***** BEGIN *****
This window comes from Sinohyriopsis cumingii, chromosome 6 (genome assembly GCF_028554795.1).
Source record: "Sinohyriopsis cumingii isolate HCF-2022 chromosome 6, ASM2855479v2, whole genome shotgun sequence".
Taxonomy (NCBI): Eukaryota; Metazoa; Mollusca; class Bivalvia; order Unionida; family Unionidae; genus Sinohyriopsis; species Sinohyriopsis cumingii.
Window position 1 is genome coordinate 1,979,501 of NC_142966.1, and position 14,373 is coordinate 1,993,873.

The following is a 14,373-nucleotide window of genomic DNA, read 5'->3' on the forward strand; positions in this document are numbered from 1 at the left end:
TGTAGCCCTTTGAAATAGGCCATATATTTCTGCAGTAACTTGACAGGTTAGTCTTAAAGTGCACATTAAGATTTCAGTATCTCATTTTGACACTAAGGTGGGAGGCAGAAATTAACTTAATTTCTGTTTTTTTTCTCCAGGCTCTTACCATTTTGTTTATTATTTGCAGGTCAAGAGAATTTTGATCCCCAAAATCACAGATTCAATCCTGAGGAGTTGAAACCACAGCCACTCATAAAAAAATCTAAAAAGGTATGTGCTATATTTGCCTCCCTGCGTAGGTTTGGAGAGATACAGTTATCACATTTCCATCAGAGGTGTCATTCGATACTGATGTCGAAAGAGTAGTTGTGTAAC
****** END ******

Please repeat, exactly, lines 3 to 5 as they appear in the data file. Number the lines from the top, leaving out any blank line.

Taxonomy (NCBI): Eukaryota; Metazoa; Mollusca; class Bivalvia; order Unionida; family Unionidae; genus Sinohyriopsis; species Sinohyriopsis cumingii.
Window position 1 is genome coordinate 1,979,501 of NC_142966.1, and position 14,373 is coordinate 1,993,873.

The following is a 14,373-nucleotide window of genomic DNA, read 5'->3' on the forward strand; positions in this document are numbered from 1 at the left end: